Letters from a Gentleman in the North of Scotland to His Friend in London;: Containing the Description of a Capital Town in that Northern Country, with an Account of Some Uncommon Customs of the Inhabitants; : Likewise an Account of the Highlands, with the Customs and Manners of the Highlanders. : To which is Added, a Letter Relating to the Military Ways Among the Mountains, Begun in the Year 1726. ; In Two Volumes, Volume 1

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Ogle, Duncan, and Company ... Oliver and Boyd, Edinburgh; M. Ogle, Glasgow; and M. Keene, Dublin., 1822 - Highlands (Scotland)

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Page 13 - Out of one of the beds on which we were to repose started up, at our entrance, a man black as a Cyclops from the forge.
Page 135 - You may guess from the introduction, at the contents of the volume. Few go away sober at any time ; and for the greatest part of his guests, in the conclusion, they cannot go at all.
Page 2 - The Highlands are but little known even to the inhabitants of the low country of Scotland, for they have ever dreaded the difficulties and dangers of travelling among the mountains ; and when some extraordinary occasion has obliged any one of them, to such a progress, he has, generally speaking, made his testament before he set out, as though he were entering upon a long and dangerous sea voyage, wherein it was very doubtful if he should ever return.
Page 17 - The view of the houses at a distance strikes the traveller with wonder; their own loftiness, improved by their almost aerial situation, gives them a look of magnificence not to be found in any other part of Great Britain.
Page 3 - ... wherein it was very doubtful if he should ever return. But to the people of England, excepting some few, and those chiefly the soldiery, the Highlands are hardly known at all : for there has been less, that I know of, written upon the subject, than of either of the Indies ; and even that little which has been said, conveys no idea...
Page 309 - Children about her, some quite, and others almost, naked, by a little Peat Fire, in the Middle of the Hut ; and over the Fire-Place was a small Hole in the Roof for a Chimney. The Floor was common Earth, very uneven, and no where Dry, but near the Fire and in the Corners, where no Foot had carried the muddy Dirt from without Doors. The Skeleton of the Hut was formed of small crooked Timber, but the Beam for the Roof was large out of all Proportion. This is to render the Weight of the whole more fit...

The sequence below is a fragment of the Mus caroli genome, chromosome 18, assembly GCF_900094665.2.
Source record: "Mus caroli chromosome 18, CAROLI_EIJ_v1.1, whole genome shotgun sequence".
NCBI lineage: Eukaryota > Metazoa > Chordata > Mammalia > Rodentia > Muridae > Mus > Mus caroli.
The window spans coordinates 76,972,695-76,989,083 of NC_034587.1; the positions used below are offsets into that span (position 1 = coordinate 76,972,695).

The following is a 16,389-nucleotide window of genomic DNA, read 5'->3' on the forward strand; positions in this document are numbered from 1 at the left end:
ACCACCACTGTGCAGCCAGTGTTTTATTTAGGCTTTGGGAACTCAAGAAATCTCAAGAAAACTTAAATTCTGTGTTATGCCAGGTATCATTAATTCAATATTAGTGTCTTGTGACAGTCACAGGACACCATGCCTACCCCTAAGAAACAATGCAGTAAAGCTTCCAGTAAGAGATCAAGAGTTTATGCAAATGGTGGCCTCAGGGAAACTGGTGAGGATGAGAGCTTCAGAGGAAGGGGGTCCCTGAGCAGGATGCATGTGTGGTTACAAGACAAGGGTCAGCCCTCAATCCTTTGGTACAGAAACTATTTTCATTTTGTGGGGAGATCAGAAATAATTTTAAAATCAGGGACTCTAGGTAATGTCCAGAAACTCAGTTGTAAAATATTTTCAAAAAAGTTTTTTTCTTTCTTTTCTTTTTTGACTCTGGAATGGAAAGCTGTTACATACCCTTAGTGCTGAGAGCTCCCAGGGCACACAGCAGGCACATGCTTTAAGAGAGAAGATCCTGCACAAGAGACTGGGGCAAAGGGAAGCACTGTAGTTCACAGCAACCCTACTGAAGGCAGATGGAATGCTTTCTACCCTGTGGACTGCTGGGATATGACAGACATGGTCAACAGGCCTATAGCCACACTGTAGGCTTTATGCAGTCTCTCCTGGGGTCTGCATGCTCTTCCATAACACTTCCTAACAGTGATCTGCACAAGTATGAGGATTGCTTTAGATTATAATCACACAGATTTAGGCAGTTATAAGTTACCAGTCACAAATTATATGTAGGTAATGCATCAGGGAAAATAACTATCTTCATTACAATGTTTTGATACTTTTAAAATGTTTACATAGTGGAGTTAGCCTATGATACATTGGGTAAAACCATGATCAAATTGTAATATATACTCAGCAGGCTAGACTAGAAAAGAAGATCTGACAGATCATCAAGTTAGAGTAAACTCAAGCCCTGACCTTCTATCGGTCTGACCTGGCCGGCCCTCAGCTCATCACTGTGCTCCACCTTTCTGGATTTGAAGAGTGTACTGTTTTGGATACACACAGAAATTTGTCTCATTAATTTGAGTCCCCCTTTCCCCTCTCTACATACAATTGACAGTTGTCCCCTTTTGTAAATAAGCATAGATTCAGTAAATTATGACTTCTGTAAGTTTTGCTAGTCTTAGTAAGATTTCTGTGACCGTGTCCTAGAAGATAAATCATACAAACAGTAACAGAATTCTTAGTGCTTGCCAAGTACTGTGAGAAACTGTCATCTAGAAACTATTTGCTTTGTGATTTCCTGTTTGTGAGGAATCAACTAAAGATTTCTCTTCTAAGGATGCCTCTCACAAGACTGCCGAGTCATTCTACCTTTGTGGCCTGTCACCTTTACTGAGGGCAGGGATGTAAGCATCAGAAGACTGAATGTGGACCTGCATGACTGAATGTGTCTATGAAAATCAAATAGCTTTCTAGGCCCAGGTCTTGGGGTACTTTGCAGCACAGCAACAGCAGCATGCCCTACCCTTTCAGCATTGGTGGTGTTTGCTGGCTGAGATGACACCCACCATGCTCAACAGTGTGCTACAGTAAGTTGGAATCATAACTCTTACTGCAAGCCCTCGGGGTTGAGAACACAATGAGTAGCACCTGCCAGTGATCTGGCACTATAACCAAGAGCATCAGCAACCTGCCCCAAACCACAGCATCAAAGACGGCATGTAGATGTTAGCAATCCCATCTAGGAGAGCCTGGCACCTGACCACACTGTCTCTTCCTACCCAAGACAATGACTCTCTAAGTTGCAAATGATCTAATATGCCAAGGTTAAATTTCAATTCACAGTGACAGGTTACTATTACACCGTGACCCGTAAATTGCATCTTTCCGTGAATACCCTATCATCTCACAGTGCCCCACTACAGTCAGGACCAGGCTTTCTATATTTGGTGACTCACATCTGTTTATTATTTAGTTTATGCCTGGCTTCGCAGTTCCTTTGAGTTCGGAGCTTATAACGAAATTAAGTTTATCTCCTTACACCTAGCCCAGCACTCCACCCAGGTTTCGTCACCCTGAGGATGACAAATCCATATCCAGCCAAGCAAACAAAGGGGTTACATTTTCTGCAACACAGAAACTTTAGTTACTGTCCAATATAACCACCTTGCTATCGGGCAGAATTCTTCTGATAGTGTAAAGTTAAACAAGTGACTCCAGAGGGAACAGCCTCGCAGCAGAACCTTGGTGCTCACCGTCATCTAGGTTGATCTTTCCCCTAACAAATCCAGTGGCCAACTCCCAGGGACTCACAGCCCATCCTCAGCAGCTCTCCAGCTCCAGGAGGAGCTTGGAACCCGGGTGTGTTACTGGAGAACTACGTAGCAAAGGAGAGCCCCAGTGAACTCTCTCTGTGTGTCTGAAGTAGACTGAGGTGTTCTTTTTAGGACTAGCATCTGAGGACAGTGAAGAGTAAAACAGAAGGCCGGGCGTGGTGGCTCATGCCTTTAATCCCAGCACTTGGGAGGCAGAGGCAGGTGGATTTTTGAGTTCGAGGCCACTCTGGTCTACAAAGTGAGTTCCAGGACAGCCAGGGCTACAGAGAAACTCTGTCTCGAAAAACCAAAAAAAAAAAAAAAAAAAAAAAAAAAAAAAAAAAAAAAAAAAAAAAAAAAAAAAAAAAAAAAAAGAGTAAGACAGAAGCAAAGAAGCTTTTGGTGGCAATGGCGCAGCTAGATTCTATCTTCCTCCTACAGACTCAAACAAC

Page 49 - Clan-Interest or Clannish Terror. As for Example, if one of the Magistrates were a Cameron (for the Purpose), the Criminal (Cameron) must not suffer, if the Clan be desirous he should be saved. In short, they have several other Ties or Attachments one to another, which Occasion (like Money in the South) this Partiality. When any Ship in these Parts is bound for the West Indies, to be sure a neighbouring Chief, of whom none dares openly to complain, has several Thieves to send Prisoners to Town. It...
Page xxxvi - Do you want to hae onyappointit?" "No," replied Margaret, "I only want an interpreter to enable me to understand what your lordship says." HOMER IN GAELIC. Mr Ewen M'Lauchlan translated the first four books of Homer's Iliad into Gaelic verse. This translation he read in the neighbourhood of Fort-William, to groups of men and women of the very lowest class — shepherds and mechanics, who had never learnt the power of letters, and who were as ignorant of who Homer was as they were of the language...
Page 188 - I should have found in some part of my soul A drop of patience : but, alas ! to make me A fixed figure, for the hand of scorn To point his slow unmoving finger at...
Page 301 - I was harrassed on this slough, by winding about from place to place, to find such tufts as were within my stride or leap, in my heavy boots with high heels; which, by my spring, when the little hillocks, were too far asunder, broke the turf, and then I threw myself down toward the next protuberance: but to my guide it seemed nothing; he was light of body, shod with flat brogues, wide in the soles, and accustomed to a particular step, suited to the occasion.

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